For 30 years now, AIDS service organizations have played the role of advisor, caregiver, and friend, but they need to consolidate -- or die
Thanks to effective treatment, many HIV-positive men and women today can live a healthy, normal life. But it all comes down to their being able to access medical care and adhere to a daily regimen of pill-taking, regular blood work, and at least quarterly doctor visits. Not everyone has the kind of organized, privately insured life it takes to manage such a regimen without assistance.
That's where AIDS service organizations have played the role of caregiver, advisor, advocate, and friend for their clients. For 30 years, these community-based agencies, usually started by volunteers, have worked in towns and cities throughout the country to provide or keep clients plugged into the medical and social services they need to live independently and well.
Whether offering free meals, transportation to medical appointments, or support groups for the newly diagnosed, AIDS groups have captured the hearts of many communities with their passion and high-quality services, lovingly offered.
They have proved the cost-effectiveness of home-based care and support services for people living with chronic illness, a model that is ready to be applied to those with other chronic conditions, including diabetes and hypertension, even the frail elderly.
But the groups' role is uncertain going forward as the federal government, the biggest funder of HIV services, is now defining HIV care and prevention in narrow medical terms.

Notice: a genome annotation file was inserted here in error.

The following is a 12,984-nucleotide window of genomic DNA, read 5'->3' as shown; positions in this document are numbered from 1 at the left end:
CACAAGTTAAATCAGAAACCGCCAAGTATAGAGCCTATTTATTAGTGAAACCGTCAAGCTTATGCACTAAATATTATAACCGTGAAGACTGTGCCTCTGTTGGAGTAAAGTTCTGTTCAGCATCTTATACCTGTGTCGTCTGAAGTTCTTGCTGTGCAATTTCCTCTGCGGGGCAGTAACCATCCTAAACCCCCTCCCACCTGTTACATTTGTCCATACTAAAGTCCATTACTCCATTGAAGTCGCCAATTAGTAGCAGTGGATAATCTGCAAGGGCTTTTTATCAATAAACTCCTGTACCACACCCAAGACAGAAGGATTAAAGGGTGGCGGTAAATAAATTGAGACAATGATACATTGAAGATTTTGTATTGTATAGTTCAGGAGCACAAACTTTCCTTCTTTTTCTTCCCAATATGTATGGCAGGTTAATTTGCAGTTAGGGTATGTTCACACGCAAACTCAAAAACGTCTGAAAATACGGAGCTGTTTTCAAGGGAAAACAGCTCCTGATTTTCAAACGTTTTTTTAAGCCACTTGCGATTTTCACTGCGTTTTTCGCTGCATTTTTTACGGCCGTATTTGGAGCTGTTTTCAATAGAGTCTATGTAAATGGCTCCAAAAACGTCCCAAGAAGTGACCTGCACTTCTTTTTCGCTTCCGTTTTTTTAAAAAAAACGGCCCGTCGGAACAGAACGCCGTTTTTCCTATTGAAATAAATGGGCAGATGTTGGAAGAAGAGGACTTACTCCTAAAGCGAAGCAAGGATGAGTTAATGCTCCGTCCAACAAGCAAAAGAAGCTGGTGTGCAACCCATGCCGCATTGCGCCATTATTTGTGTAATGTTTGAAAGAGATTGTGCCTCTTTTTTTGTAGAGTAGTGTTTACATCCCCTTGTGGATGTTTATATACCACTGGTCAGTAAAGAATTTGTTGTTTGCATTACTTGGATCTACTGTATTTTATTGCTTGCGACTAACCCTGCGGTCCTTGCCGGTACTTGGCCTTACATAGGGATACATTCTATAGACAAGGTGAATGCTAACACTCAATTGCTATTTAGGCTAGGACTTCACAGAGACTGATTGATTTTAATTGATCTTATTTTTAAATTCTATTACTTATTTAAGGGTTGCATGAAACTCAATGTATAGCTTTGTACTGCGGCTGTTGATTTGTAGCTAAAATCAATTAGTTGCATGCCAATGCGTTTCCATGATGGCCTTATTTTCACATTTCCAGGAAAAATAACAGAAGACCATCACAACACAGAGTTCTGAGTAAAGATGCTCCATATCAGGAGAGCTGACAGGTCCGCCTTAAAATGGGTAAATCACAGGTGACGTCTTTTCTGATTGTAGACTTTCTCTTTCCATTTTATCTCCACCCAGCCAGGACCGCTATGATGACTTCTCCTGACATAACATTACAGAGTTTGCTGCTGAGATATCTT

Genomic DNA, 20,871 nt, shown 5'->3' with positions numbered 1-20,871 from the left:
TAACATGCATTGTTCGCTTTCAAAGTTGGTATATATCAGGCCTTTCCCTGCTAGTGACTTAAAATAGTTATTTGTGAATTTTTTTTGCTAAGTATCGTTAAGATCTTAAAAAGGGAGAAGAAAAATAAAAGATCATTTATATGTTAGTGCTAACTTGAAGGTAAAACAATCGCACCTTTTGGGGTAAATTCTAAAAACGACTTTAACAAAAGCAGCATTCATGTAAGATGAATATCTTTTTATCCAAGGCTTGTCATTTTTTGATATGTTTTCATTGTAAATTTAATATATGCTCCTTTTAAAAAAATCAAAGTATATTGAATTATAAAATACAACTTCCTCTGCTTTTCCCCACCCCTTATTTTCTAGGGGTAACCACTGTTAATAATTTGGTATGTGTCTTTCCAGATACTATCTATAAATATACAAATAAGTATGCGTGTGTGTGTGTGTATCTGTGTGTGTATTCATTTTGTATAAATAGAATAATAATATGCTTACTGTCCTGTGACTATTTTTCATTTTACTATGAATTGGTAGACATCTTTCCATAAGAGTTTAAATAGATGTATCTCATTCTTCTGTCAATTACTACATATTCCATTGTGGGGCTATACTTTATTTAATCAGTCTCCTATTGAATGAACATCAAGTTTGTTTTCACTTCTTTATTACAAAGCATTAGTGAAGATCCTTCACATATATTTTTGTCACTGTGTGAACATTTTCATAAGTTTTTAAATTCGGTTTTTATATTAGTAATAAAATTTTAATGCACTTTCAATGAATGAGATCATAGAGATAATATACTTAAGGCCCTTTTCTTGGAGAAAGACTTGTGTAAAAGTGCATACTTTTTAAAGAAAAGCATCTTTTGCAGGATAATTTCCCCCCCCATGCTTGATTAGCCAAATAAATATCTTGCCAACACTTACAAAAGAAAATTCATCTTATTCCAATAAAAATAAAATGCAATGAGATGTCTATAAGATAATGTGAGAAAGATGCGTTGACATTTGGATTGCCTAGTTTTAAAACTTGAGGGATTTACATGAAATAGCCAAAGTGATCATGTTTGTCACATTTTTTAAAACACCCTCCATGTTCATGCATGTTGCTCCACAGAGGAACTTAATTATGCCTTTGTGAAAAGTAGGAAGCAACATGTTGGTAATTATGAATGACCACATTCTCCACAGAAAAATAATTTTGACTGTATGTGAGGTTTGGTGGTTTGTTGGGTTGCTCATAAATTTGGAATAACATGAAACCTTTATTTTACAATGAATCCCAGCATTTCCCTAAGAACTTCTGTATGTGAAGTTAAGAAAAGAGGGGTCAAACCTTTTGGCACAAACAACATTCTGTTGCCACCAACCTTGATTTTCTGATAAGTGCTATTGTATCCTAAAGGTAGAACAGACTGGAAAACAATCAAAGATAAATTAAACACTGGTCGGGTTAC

How and where to provide the "wraparound" services the AIDS groups have perfected is the question tying hundreds of organizations, and their government funders, in knots.
THE CARE ACT'S DUBIOUS PROSPECTS
Since its 1990 passage, the Ryan White CARE (Comprehensive AIDS Resource Emergency) Act has been the federal government's third -- after Medicaid and Medicare -- largest source of funding for AIDS care and support.
President Obama has requested $2.4 billion to fund the CARE Act in fiscal 2012. The government estimates that 500,000 of the 1.2 million believed to be living with HIV in this country receive some type of service paid for by Ryan White.
It is also the main source of funding for most AIDS service organizations.
But as the CARE Act's 2012 expiration draws near, it's uncertain whether Congress will reauthorize the nation's only disease-specific act for a fifth time.
Lower-income HIV clients already are being shifted from Ryan White-funded programs into Medicaid programs as the Patient Protection and Affordable Care Act (ACA) focuses on integrated services, prevention, and wellness. The year-old National HIV/AIDS Strategy's emphasis on efficiency and measurable outcomes also means big changes are afoot for organizations that don't provide direct medical services.
Laura Cheever, M.D., deputy associate administrator in the Health Resources and Services Administration's HIV/AIDS Bureau, which oversees CARE Act programs, told me the Ryan White program was always intended to fill gaps that private or public insurance programs don't fill.